Gas and Propane Combustion from Stoves Emits Benzene and Increases Indoor Air Pollution.
Environmental science & technology
Exposure pathways to the carcinogen benzene are well-established from tobacco smoke, oil and gas development, refining, gasoline pumping, and gasoline and diesel combustion. Combustion has also been linked to the formation of nitrogen dioxide, carbon monoxide, and formaldehyde indoors from gas stoves. To our knowledge, however, no research has quantified the formation of benzene indoors from gas combustion by stoves. Across 87 homes in California and Colorado, natural gas and propane combustion emitted detectable and repeatable levels of benzene that in some homes raised indoor benzene concentrations above well-established health benchmarks. Mean benzene emissions from gas and propane burners on high and ovens set to 350 °F ranged from 2.8 to 6.5 μg min-1, 10 to 25 times higher than emissions from electric coil and radiant alternatives; neither induction stoves nor the food being cooked emitted detectable benzene. Benzene produced by gas and propane stoves also migrated throughout homes, in some cases elevating bedroom benzene concentrations above chronic health benchmarks for hours after the stove was turned off. Combustion of gas and propane from stoves may be a substantial benzene exposure pathway and can reduce indoor air quality.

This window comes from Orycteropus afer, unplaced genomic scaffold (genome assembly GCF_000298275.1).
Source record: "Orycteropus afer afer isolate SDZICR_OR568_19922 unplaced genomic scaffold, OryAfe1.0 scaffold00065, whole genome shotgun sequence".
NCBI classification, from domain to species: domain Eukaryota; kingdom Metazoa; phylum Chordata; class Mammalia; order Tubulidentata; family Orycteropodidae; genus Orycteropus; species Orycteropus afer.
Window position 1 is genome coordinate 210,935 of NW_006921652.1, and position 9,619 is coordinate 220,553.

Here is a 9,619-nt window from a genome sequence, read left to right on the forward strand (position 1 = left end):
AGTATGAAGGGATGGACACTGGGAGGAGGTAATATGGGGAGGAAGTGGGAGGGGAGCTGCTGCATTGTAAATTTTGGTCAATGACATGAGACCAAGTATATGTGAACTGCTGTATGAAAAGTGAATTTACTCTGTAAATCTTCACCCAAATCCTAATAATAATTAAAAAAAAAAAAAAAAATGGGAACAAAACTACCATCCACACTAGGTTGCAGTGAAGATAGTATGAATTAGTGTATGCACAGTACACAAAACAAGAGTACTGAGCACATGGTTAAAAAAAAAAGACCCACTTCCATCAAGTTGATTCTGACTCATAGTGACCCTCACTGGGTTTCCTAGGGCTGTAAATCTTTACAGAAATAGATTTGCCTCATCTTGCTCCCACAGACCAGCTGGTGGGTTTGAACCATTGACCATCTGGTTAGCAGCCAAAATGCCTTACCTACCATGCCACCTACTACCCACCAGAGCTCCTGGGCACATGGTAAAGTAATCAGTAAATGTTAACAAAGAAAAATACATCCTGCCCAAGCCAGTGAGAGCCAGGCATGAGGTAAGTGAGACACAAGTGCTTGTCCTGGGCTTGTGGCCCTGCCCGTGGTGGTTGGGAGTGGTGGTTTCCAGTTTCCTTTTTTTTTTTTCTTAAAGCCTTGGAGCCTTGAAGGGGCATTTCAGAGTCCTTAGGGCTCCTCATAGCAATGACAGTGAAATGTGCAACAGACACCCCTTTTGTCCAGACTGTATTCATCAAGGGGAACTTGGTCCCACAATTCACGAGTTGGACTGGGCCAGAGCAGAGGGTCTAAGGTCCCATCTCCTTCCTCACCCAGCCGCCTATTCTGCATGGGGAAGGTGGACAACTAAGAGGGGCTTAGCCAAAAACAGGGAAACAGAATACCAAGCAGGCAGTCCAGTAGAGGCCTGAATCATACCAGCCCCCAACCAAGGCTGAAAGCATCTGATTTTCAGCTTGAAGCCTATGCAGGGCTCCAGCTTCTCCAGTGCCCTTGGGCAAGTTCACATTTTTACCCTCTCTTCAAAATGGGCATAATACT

View details for DOI 10.1021/acs.est.2c09289
View details for PubMedID 37319002
- Universities: cut research links with fossil-fuel companies. Nature 2022; 612 (7940): 404
Modulated Amplitude Reflectance Spectroscopy to Spatially Map Charge Carrier Density and Mobility in Organic Field Effect Transistors
Frontiers in Optics + Laser Science APS/DLS
View details for DOI 10.1364/FIO.2019.JW3A.97
- Thorium lends a fiery hand NATURE CHEMISTRY 2014; 6 (6): 554